US slaps new sanctions on Iranian entities after missile test

US slaps new sanctions on Iranian entities after missile test
US National Security Adviser Mike Flynn speaks during the daily press briefing as Press Secretary Sean Spicer (L) looks on at the White House in Washington, DC, on February 1, 2017. Flynn signaled a more hardline American stance on Iran Wednesday, condemning a recent missile test and declaring he was "officially putting Iran on notice." Pic/ AFP

Washington: The US on Friday slapped more than two dozen Iranian entities with sanctions, two days after the Islamic republic dismissed President Donald Trump's warnings over its latest missile test as baseless and provocative. The announcement also comes a day after Trump put Iran "on notice" for its alleged destabilising behaviour and carrying out ballistic missile test in violation of the UN Security Council Resolution 2231, which calls on Tehran not to test
missiles capable of delivering a nuclear weapon.

The ballistic missile launch was the first by Iran since Trump became president. According to reports, Iran's missile test occurred at a well-known site outside Semnan, about 225 km east of Tehran. The Khorramshahr medium-range ballistic missile flew 600 miles before exploding. In a statement, the Treasury Department said the multiple entities and individuals slapped with sanctions were involved in procuring technology and materials to support Iran's ballistic missile programme, as well as for acting for or on behalf of, or providing support to, Iran's Islamic Revolutionary Guard Corps-Qods Force (IRGC-QF).

"This action reflects the United States' commitment to enforcing sanctions on Iran with respect to its ballistic missile program and destabilising activities in the region and is fully consistent with the United States' commitments under the Joint Comprehensive Plan of Action (JCPOA)," the Treasury said. "Iran's continued support for terrorism and development of its ballistic missile program poses a threat to the region, to our partners worldwide, and to the United States," said John E Smith, Acting Director at the Department of Treasury's Office of Foreign Assets Control (OFAC). "Today's action is part of Treasury's ongoing efforts to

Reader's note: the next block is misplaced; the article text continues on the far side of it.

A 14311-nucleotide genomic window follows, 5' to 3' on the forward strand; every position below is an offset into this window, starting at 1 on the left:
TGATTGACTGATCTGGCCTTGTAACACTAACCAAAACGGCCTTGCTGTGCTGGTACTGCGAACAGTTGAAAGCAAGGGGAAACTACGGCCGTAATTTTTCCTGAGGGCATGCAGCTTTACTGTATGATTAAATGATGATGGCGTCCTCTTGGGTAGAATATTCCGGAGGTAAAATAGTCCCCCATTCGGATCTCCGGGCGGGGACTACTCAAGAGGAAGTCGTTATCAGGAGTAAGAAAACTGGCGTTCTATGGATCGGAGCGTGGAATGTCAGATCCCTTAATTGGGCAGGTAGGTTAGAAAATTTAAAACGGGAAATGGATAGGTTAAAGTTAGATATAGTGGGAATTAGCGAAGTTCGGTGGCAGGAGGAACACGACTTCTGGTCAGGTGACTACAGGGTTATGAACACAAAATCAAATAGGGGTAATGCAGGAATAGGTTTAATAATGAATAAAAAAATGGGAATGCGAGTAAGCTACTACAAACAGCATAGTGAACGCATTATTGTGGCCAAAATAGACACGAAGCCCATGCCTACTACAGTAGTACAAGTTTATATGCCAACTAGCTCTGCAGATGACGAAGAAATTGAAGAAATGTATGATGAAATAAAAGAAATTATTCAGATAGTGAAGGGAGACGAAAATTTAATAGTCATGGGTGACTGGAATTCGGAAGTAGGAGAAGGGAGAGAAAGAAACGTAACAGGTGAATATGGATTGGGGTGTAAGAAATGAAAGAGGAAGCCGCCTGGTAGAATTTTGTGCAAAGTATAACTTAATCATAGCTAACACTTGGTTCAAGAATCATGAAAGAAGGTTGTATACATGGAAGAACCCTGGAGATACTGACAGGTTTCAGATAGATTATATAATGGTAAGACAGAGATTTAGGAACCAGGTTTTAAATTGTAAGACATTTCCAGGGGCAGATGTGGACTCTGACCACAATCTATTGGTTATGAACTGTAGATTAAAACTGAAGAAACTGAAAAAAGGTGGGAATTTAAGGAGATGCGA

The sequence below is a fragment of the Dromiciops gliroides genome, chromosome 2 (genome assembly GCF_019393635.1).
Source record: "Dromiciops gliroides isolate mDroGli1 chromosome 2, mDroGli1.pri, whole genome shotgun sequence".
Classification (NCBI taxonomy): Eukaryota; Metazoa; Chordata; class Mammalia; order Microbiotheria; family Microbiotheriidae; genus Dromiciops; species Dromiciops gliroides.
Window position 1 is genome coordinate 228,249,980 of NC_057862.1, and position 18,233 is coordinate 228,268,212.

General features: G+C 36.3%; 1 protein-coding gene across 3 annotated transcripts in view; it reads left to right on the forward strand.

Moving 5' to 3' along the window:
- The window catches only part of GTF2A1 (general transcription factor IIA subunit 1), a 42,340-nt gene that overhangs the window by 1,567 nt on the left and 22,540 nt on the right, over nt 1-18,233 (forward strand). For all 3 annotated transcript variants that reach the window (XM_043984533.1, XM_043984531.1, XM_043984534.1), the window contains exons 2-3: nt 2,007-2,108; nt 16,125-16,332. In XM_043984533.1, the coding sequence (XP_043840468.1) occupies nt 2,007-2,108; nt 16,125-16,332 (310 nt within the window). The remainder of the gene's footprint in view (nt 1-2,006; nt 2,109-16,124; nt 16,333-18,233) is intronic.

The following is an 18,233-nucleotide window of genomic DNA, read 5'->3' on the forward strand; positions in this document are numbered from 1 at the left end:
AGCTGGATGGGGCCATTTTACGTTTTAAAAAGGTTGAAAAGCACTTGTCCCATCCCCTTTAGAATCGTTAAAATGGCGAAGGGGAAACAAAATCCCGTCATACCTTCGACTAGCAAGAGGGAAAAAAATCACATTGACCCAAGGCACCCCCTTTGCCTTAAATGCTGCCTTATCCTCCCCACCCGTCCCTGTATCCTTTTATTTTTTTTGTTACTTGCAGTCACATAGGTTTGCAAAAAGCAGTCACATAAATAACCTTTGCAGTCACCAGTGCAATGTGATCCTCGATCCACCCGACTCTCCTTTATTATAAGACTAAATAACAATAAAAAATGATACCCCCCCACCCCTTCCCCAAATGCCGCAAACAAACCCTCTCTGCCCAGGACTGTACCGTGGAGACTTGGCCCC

counter Iranian malign activity abroad that is outside the scope of the JCPOA," he added.

The Treasury said OFAC designated several networks and supporters of Iran's ballistic missile procurement, including a critical Iranian procurement agent and eight individuals and entities in his Iran - and China-based network, an Iranian procurement company and its Gulf-based network, and five individuals and entities that are part of an Iran-based procurement network connected to Mabrooka Trading, which was designated on January 17 last year.

It also designated a key IRGC-QF-run support network working with Hizballah, including IRGC-QF official Hasan Deghan Ebrahimi, his associates Muhammad Abd-al-Amir Farhat and Yahya al-Hajj, and several affiliated companies in Lebanon. Iran has previously warned that new US sanctions could constitute a violation of the nuclear deal, setting up a scenario in which the agreement could unravel something that hardliners in both countries would welcome. The row comes against a backdrop of already strained ties between Washington and Tehran over Trump's travel ban on citizens from Iran and six other Muslim-majority countries.

Senator Bob Corker, Chairman of Senate Foreign Relations Committee, welcomed the sanctions. "This announcement makes clear that it is a new day in US-Iran relations and that we will no longer tolerate Iran's destabilising behaviour," he said. "A coordinated, multi-faceted effort to pushback against a range of illicit Iranian behaviour is long overdue, and after speaking with General Flynn this morning, I am very encouraged by the professionalism with which the administration has orchestrated these actions and how they have communicated their intentions to the international community," Corker said.

Paul Ryan, Speaker of House of Representatives, said: "Iran's latest ballistic missile test was a flagrant violation of UN Security Council resolutions. This swift and decisive response proves that our new administration is serious about holding the Iranian regime accountable for its illicit behavior." Alleging that Iran's dangerous and provocative acts are a direct threat to the US and its allies, Ed Royce, Chairman of the House Foreign Relations Committee, said he is glad the administration is taking long-overdue steps to hold the regime accountable.

"I look forward to working with the administration to build on these designations, push back against Iran's destructive policies, and promote stability in the Middle East," Royce said.

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